While some activists say neurodiversity refers simply to a biological fact of this variance as opposed to the movement [10, 11], contributors to this volume—as aware autistics do generally: see Preface—suggest the term implicitly refers to a tenet of inclusion based on universal rights principles, with an emphasis on those with neurological disabilities. This includes aspirations of full inclusion in education, employment, and housing; freedom from abuse (e.g. abolition of seclusion and both chemical—that is, overmedication to control behavior—and physical restraint); and the right to make one’s own decisions with support as needed. Contributors evoke “the compassionate, inclusive flavor of the word” (Seidel, Chapter 7) and “human rights concept” (Greenberg, Chapter 12): “the specific premise of neurodiversity is full and equal inclusion…Neurodiversity is for everyone” (daVanport, Chapter 11). Buckle (Chapter 8) clarifies that this inclusion involves interaction between diverse groups even in settings prioritized around the needs of a particular group: neurodiversity “means having NTs [neurotypicals] in autistic space as much as it does autistics in NT space”. Raymaker (Chapter 10) explains both parts of the compound word: “Neurodiversity, to me, means both a fabulous celebration of all kinds of individual minds, and a serious, holistic acknowledgement of the necessity of diversity in order for society to survive, thrive, and innovate”, which as Garcia (Chapter 17) states requires that society “welcome neurodivergent people and give them the tools necessary to live a life of dignity”. Inspired by the principles of other social justice movements, the neurodiversity movement recognizes intersectionality (how neurodivergent people’s disadvantages are compounded by other types of social oppression) beyond cross-disability solidarity, such as race (see Giwa Onaiwu, Chapter 18), gender including gender identity (see daVanport, Chapter 11), and class (such as the call by Woods  for universal basic income).
Like the far-reaching concept of diversity, the neurodiversity movement as applied to autism functions inclusively, in that activists include non-autistic people as allies, and it accepts and fights for the full developmental spectrum of autistic people (including those with intellectual disability and no or minimal language). Marginalization of non-autistic people by non-autistic relative-led autism organizations catalyzed the movement (Pripas-Kapit, Chapter 2; ). Thus it seeks to help families with advocacy for acceptance, understanding, and support that can positively impact people across the autism
spectrum and their parents . Celebratory acts for parents toward autistic children such as learning to speak their child’s language and even accepting autism as part of their child’s identity, and ameliorative acts like parents teaching their child adaptive skills to cope in wider society, both show nearly universal support among the autism community—including “pro-cure” parents and “pro-acceptance” autistic people , yet many of the more powerful parental organizations have behaved in dehumanizing and polarizing ways toward autistic people, such as using fear and pity as fundraising strategies and seeking an end to all autistic people regardless of their preferences (daVanport, Chapter 11). They have appropriated self-advocacy by using language such as “families with autism” (whereas if anyone “has” autism, autistic people do). They have also claimed autistic people cannot advocate for public policy affecting their children (even though some autistic activists themselves have intellectual disability, language impairment or no speech, epilepsy, gastrointestinal disorders, self-care needs such as toileting or daily living, meltdowns, etc., or their children do: [15, 16].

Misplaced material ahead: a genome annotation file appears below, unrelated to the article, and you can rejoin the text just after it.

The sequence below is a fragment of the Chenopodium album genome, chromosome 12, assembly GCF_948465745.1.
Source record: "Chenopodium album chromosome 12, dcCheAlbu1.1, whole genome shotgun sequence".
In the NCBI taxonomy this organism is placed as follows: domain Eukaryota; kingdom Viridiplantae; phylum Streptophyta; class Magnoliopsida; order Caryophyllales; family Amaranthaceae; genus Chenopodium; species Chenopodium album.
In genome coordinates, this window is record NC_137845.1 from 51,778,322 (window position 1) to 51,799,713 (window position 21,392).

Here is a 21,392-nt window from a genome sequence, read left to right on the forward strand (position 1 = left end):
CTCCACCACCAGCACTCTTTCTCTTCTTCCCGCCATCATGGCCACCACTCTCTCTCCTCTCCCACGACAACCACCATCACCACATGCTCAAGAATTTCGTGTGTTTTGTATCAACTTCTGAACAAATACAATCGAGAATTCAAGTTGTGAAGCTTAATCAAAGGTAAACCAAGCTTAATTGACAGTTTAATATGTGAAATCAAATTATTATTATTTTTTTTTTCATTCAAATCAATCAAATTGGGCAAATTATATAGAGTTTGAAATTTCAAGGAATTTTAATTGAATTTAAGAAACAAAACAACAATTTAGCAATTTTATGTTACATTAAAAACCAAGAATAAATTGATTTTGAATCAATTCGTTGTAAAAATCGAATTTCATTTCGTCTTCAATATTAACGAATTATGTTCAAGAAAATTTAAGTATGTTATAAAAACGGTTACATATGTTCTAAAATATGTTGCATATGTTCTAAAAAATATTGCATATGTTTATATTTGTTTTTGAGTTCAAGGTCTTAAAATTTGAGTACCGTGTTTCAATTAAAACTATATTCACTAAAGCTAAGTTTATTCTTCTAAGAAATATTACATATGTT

The Neuro- in Neurodiversity
While the neurodiversity movement generally views autism as natural and essentially innate, despite the inability of clinicians to identify it from birth, this viewpoint transcends politics despite its utility in activism. Autistic people tend to view autism as arising entirely from biological causes, with no evident influence from the movement . This may occur both because autistic people likely cannot remember their life before autism becomes diagnosable, and because autistic people more often conceive of and describe autism from the inside, referring to internal processes such as thoughts, emotions, and sensations rather than behavior . This conception of autism privileges lived experience, and complements autistic activists’ arguments that underlying differences and difficulties persist despite coping mechanisms that may behaviorally “mask” autism, which have support from neuroscientific and other research . Such a phenomenon helps autistic people counter the attack “You’re not like my child” from parents; see the group blog We Are Like Your Child (http://wearelikeyourchild.blogspot.com/). It also facilitates a neurological kinship of sorts with fellow autistic people, helping us to emphasize within-group commonalities to develop a sense of community despite variability in how our behaviors present, and to argue for our rights based on what Silverman  calls “biological citizenship”. An inside-out viewpoint of autism also helps advocates of neurodiversity explain adaptive reasons why autistic people engage in atypical behaviors, such as “stimming” (e.g. body rocking and hand flapping: Kapp et al. ; Schaber .